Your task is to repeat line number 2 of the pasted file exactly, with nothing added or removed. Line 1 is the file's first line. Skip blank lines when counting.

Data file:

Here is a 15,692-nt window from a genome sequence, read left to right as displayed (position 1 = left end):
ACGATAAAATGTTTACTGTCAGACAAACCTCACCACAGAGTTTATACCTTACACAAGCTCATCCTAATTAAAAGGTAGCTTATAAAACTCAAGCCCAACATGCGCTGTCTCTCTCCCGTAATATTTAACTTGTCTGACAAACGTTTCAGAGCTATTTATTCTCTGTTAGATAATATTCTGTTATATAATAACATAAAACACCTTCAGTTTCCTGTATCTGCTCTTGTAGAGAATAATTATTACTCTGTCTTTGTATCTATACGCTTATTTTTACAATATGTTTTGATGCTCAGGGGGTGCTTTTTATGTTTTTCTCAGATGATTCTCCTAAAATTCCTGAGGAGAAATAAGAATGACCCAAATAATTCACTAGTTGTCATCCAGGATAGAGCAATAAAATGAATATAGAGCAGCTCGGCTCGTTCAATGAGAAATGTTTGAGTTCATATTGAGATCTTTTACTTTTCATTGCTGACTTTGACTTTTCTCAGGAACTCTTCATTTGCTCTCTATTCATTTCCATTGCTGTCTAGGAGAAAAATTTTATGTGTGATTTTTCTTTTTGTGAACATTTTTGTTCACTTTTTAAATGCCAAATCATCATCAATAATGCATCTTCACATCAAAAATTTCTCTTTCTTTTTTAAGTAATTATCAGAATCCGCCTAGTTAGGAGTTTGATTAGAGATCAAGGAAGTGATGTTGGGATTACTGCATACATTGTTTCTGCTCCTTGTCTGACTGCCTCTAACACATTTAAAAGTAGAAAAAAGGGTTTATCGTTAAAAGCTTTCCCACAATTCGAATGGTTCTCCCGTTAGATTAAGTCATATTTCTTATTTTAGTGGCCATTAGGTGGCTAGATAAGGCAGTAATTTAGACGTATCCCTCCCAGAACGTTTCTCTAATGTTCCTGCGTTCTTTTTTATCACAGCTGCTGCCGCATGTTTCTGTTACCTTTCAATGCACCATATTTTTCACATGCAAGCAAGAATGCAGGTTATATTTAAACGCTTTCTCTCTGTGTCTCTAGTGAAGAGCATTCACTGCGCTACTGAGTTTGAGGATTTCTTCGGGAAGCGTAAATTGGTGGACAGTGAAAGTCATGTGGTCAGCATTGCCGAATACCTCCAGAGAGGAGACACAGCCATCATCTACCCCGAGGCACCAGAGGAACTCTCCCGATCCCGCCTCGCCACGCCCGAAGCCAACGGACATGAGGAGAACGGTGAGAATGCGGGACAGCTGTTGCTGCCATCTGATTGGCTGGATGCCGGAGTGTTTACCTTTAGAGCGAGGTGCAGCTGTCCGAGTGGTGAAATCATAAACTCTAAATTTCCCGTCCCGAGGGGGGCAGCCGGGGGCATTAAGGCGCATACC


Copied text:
ACGATAAAATGTTTACTGTCAGACAAACCTCACCACAGAGTTTATACCTTACACAAGCTCATCCTAATTAAAAGGTAGCTTATAAAACTCAAGCCCAACATGCGCTGTCTCTCTCCCGTAATATTTAACTTGTCTGACAAACGTTTCAGAGCTATTTATTCTCTGTTAGATAATATTCTGTTATATAATAACATAAAACACCTTCAGTTTCCTGTATCTGCTCTTGTAGAGAATAATTATTACTCTGTCTTTGTATCTATACGCTTATTTTTACAATATGTTTTGATGCTCAGGGGGTGCTTTTTATGTTTTTCTCAGATGATTCTCCTAAAATTCCTGAGGAGAAATAAGAATGACCCAAATAATTCACTAGTTGTCATCCAGGATAGAGCAATAAAATGAATATAGAGCAGCTCGGCTCGTTCAATGAGAAATGTTTGAGTTCATATTGAGATCTTTTACTTTTCATTGCTGACTTTGACTTTTCTCAGGAACTCTTCATTTGCTCTCTATTCATTTCCATTGCTGTCTAGGAGAAAAATTTTATGTGTGATTTTTCTTTTTGTGAACATTTTTGTTCACTTTTTAAATGCCAAATCATCATCAATAATGCATCTTCACATCAAAAATTTCTCTTTCTTTTTTAAGTAATTATCAGAATCCGCCTAGTTAGGAGTTTGATTAGAGATCAAGGAAGTGATGTTGGGATTACTGCATACATTGTTTCTGCTCCTTGTCTGACTGCCTCTAACACATTTAAAAGTAGAAAAAAGGGTTTATCGTTAAAAGCTTTCCCACAATTCGAATGGTTCTCCCGTTAGATTAAGTCATATTTCTTATTTTAGTGGCCATTAGGTGGCTAGATAAGGCAGTAATTTAGACGTATCCCTCCCAGAACGTTTCTCTAATGTTCCTGCGTTCTTTTTTATCACAGCTGCTGCCGCATGTTTCTGTTACCTTTCAATGCACCATATTTTTCACATGCAAGCAAGAATGCAGGTTATATTTAAACGCTTTCTCTCTGTGTCTCTAGTGAAGAGCATTCACTGCGCTACTGAGTTTGAGGATTTCTTCGGGAAGCGTAAATTGGTGGACAGTGAAAGTCATGTGGTCAGCATTGCCGAATACCTCCAGAGAGGAGACACAGCCATCATCTACCCCGAGGCACCAGAGGAACTCTCCCGATCCCGCCTCGCCACGCCCGAAGCCAACGGACATGAGGAGAACGGTGAGAATGCGGGACAGCTGTTGCTGCCATCTGATTGGCTGGATGCCGGAGTGTTTACCTTTAGAGCGAGGTGCAGCTGTCCGAGTGGTGAAATCATAAACTCTAAATTTCCCGTCCCGAGGGGGGCAGCCGGGGGCATTAAGGCGCATACC